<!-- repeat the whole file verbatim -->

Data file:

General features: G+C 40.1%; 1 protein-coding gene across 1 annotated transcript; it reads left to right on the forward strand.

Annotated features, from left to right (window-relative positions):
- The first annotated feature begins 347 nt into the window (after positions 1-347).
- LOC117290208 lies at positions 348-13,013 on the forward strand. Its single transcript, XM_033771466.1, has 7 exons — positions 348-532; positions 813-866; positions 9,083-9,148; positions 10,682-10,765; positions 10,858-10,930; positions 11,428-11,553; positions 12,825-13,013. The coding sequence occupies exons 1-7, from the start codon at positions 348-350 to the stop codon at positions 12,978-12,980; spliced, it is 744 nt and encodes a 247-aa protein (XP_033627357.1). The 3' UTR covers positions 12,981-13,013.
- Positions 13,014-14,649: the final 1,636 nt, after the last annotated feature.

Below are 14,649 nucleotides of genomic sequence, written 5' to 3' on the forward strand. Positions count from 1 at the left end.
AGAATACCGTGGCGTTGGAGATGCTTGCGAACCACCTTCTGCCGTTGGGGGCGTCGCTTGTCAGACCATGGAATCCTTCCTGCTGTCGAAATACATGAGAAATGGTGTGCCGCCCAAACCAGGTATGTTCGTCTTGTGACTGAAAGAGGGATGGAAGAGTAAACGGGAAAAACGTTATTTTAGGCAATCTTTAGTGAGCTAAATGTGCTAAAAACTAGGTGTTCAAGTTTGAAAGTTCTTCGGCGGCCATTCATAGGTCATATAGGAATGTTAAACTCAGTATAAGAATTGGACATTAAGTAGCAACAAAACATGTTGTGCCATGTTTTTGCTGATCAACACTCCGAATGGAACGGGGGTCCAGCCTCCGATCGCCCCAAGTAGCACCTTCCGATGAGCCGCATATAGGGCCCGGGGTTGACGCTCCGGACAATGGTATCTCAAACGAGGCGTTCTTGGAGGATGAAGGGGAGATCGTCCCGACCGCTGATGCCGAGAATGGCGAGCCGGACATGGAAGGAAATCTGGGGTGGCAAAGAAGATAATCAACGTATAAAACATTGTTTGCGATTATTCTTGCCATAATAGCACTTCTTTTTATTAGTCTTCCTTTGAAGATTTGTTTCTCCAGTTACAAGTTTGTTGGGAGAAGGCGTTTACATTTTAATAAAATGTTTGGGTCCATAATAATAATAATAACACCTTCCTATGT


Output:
General features: G+C 40.1%; 1 protein-coding gene across 1 annotated transcript; it reads left to right on the forward strand.

Annotated features, from left to right (window-relative positions):
- The first annotated feature begins 347 nt into the window (after positions 1-347).
- LOC117290208 lies at positions 348-13,013 on the forward strand. Its single transcript, XM_033771466.1, has 7 exons — positions 348-532; positions 813-866; positions 9,083-9,148; positions 10,682-10,765; positions 10,858-10,930; positions 11,428-11,553; positions 12,825-13,013. The coding sequence occupies exons 1-7, from the start codon at positions 348-350 to the stop codon at positions 12,978-12,980; spliced, it is 744 nt and encodes a 247-aa protein (XP_033627357.1). The 3' UTR covers positions 12,981-13,013.
- Positions 13,014-14,649: the final 1,636 nt, after the last annotated feature.

Below are 14,649 nucleotides of genomic sequence, written 5' to 3' on the forward strand. Positions count from 1 at the left end.
AGAATACCGTGGCGTTGGAGATGCTTGCGAACCACCTTCTGCCGTTGGGGGCGTCGCTTGTCAGACCATGGAATCCTTCCTGCTGTCGAAATACATGAGAAATGGTGTGCCGCCCAAACCAGGTATGTTCGTCTTGTGACTGAAAGAGGGATGGAAGAGTAAACGGGAAAAACGTTATTTTAGGCAATCTTTAGTGAGCTAAATGTGCTAAAAACTAGGTGTTCAAGTTTGAAAGTTCTTCGGCGGCCATTCATAGGTCATATAGGAATGTTAAACTCAGTATAAGAATTGGACATTAAGTAGCAACAAAACATGTTGTGCCATGTTTTTGCTGATCAACACTCCGAATGGAACGGGGGTCCAGCCTCCGATCGCCCCAAGTAGCACCTTCCGATGAGCCGCATATAGGGCCCGGGGTTGACGCTCCGGACAATGGTATCTCAAACGAGGCGTTCTTGGAGGATGAAGGGGAGATCGTCCCGACCGCTGATGCCGAGAATGGCGAGCCGGACATGGAAGGAAATCTGGGGTGGCAAAGAAGATAATCAACGTATAAAACATTGTTTGCGATTATTCTTGCCATAATAGCACTTCTTTTTATTAGTCTTCCTTTGAAGATTTGTTTCTCCAGTTACAAGTTTGTTGGGAGAAGGCGTTTACATTTTAATAAAATGTTTGGGTCCATAATAATAATAATAACACCTTCCTATGT